I’ve done this technique with drawing before, it worked a treat, as an exercise to prove to yourself that you can draw accurately its a good one. However I can get a closer likeness with the damned thing up the right way. The Renner picture has a certain appeal, the shadows under the hat around the eyes the random nature of the ink the crookedness of the nose, Mr Oliver is suffering from the effects of me looking at the gap at the edge of the paper, when the sheet I used has come in wider than the photo I’ve copied from. Its recognisable as him, but possibly not in a very flattering way…


Pt 1 Exercise 1.3 Quick and focused

Use A3 paper for this exercise; cartridge is fine but HP watercolour paper is even better. Select five of your found images. Now use your brush as you would a pencil. A long thin brush is useful for this. Get a plate or palette and have any combination of water-based paint and a large vessel of water at the ready. Now, looking at the images and NOT the paper, paint what you see. Time yourself for one minute. Overlap the images as you go and work quickly. Do this three times on three different pieces of paper. Make brief notes on the outcome



My 5 photos. In the order they where painted.



This as an exercise is odd at this point. I’ve been going to a life studies opportunity for a few years now, the sessions all start with warm up sketches, these are 30 seconds to 5 mins before we move on to anything longer. They free you up and remind you to look for the weight in a position and the important lines that inform the shape. So doing it after you’ve started the work seems a bit counter intuitive to me.

However, as a result of lifestudies, each of my 5 photos is recognisable in the 3 paintings, the only difference to what we do at life studies is the use of a brush over pencil, the continuous line (which is impossible when you use paint, a fine enough brush to see the detail of what you’ve painted, means not enough liquid to last a minute) or dip pen and ink and the use of different colours to separate the forms. I picked colours because they please me together, they are distinct from each other. However because of the lack of time between pictures to dry, the colours have blended somewhat, creating ambiguity between the shapes. In this its pleasing to view, I didn’t pick 5 related photos so there isn’t a link, however they seem to peak at the same point quite well with Jeremy Renner looking through.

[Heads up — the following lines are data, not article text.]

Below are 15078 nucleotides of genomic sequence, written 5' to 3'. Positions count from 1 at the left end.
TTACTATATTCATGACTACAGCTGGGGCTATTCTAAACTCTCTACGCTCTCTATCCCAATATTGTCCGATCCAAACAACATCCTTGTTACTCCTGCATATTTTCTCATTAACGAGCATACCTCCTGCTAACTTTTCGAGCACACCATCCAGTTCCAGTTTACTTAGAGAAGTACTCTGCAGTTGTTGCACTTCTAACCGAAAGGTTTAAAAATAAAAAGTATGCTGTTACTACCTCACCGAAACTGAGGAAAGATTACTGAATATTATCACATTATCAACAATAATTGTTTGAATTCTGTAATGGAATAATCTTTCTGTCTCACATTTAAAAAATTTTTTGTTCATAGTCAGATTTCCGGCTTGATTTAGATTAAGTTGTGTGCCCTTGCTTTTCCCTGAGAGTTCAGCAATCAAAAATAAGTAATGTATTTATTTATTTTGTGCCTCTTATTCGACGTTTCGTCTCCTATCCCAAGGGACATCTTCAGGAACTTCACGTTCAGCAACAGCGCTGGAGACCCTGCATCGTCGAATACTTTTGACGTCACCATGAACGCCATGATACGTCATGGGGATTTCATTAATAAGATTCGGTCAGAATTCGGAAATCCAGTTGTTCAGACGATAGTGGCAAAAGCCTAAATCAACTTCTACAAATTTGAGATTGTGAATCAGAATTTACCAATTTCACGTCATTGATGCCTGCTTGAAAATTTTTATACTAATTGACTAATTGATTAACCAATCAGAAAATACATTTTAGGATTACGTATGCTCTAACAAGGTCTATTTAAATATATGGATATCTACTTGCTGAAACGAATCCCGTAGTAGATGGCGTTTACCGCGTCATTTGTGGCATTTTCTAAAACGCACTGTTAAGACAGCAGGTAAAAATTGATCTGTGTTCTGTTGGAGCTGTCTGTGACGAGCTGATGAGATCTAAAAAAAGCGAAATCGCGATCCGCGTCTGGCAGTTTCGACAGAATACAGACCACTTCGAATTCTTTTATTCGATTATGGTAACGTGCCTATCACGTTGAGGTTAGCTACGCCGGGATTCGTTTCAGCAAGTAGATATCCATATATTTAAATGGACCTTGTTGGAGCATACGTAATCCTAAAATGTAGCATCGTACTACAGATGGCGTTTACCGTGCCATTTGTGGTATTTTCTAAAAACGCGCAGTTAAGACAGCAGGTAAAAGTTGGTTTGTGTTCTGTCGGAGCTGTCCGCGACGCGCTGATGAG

I know my work frees up under time pressures, achieving this was a reason I started life studies in the first place, more time and I get bogged down in the detail. So I guess its nice to be reminded to free up every now and then.

Pt 1 Exercise 1.2 Black and white

Make five postcard-size black backgrounds and five postcard-size white backgrounds, using poster/acrylic paint on cartridge paper, watercolour paper or cardboard. When your backgrounds are completely dry, make paintings of one or more of your found images – one on a black surface and one on a white. Use the following materials, thinned only with water: • black ink • black acrylic paint • white gouache • white acrylic paint • grey acrylic or gouache. Don’t forget to make brief notes in your learning log when you’ve completed this exercise.



I’ve used acrylic paint, mostly because I don’t have white and black gouache and I know how thin watercolour can be which means extra layers, and colour shift as you paint.

I worked the white on black first which is why they aren’t as good as the black on white, I don’t believe its because one is better than the other, merely that practise makes perfect, or at the least a better picture than no practise. I picked portraits because they are easier to compare against the photo for accuracy which should make it easier to see any improvement in my technique and observation. Having said that, of the two Trumps, I prefer the first because I think as an image it stands out more. The second bearded cricketer (its cricket, I haven’t got a clue what his name is) is better and def more accurate, however I don’t have his skin tone correct I’m also concerned that the extra layer would take away from the delicacy I think the picture has. New really fine paint brushes are the only thing that made these possible, the images are recognisably similar to each other and their photographic origins.

Am I satisfied with them? the white on black has the complication of getting the white paint to show up whilst being smooth enough to work with that small, I’m using a sennelier at the moment because I’ve run out of Galeria and Liquitex heavy body white that are the two I normally use. The Sennelier is a looser paint, but its also thinner on the paper, further steps in this style would take purchasing more paints to experiment with, which is going to be an ongoing thing that generally occurs after payday and not for the next month, summer holiday has just finished, I have 2 kids who have bled me dry and September is my extended families birthday month from hell…

I’m happy to see improvement in the accuracy, I don’t think thats observation, more capability with the brush.